# De Morgan's Laws

**De Morgan's laws** are a pair of boolean algebra rules, if written in javascript-style boolean expressions, they look like this:

```
!(A && B) is equivalent to !A || !B
!(A || B) is equivalent to !A && !B
```

This is not only useful for boolean simplification, but also for general problem solving. For example, in underscore.js there is a function called *.every** that returns true if every value in a collection passes a truth test. There is also a function called ***.some** that returns true if any value in the collection passes the truth test. Normally, the logic of **_.some** can be written similar to this:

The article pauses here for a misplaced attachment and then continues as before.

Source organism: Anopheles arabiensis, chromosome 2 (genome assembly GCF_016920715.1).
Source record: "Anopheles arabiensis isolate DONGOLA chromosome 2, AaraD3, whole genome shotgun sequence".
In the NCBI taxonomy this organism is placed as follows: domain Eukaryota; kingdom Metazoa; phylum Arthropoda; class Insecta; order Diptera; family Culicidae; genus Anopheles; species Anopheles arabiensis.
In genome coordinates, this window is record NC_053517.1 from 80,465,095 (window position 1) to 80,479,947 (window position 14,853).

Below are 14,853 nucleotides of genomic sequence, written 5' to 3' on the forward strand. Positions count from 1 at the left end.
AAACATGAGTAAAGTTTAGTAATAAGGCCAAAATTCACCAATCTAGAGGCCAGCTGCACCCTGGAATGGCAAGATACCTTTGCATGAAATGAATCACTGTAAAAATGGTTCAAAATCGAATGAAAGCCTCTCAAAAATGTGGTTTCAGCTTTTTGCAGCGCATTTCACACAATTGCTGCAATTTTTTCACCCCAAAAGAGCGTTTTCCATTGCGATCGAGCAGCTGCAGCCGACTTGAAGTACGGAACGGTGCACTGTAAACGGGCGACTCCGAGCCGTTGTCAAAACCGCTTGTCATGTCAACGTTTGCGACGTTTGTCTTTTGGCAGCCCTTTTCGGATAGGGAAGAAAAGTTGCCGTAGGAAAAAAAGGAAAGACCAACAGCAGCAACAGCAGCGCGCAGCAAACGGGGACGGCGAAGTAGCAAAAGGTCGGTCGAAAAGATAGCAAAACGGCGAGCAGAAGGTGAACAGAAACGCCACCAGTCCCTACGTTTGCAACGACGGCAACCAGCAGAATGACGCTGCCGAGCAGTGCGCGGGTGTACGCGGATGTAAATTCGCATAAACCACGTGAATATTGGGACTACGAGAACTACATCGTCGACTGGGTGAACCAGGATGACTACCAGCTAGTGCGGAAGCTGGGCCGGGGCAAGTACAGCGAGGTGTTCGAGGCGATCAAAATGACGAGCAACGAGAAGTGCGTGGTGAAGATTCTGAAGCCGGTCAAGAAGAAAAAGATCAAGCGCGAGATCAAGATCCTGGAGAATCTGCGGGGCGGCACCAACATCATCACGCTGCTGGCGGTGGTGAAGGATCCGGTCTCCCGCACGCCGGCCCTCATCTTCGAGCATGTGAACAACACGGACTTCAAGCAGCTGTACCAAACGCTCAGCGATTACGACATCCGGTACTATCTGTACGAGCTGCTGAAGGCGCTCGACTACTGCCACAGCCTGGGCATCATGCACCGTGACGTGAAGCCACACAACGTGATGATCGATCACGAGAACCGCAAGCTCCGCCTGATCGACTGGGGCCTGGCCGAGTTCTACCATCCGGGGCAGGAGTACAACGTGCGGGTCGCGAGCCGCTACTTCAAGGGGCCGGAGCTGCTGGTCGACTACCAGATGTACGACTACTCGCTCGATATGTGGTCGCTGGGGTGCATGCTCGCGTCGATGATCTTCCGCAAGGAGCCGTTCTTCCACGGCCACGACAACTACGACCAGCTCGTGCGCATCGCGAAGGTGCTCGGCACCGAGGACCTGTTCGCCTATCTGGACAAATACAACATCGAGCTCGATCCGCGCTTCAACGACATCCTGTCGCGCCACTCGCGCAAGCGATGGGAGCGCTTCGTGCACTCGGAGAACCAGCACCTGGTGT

```
var _.some = function(collection, test) {
var anyPass = false;
for (var i = 0; i < collection.length; i++) {
anyPass = anyPass || (test(collection[i]));
}
return anyPass;
};
```

This straightforward implementation can be simplified slightly with *.reduce**. However, there is also a clever way to reimplement the same function with ***.every**. Can you think of a way? *(Hint: It has to do with the title of this blog post.)*

The trick depends on the overlap between the two functions. The relationship may not be apparent at first, but using **De Morgan's laws**, it can be shown rather easily:

```
A || B || C
-> !!(A || B || C)
-> !(!A && !B && !C)
```

Using a double negation, we yield a logical equivalency between two boolean expressions that can be summarized as this:

**Some elements pass the truth test** is equivalent to **Not all elements fail the truth test**.

With this knowledge in hand, we can reimplement **_.some** with some cleverness, as shown here:

```
var _.some = function(collection, test) {
return !_.every(collection, function(element) {
return !test(element);
});
};
```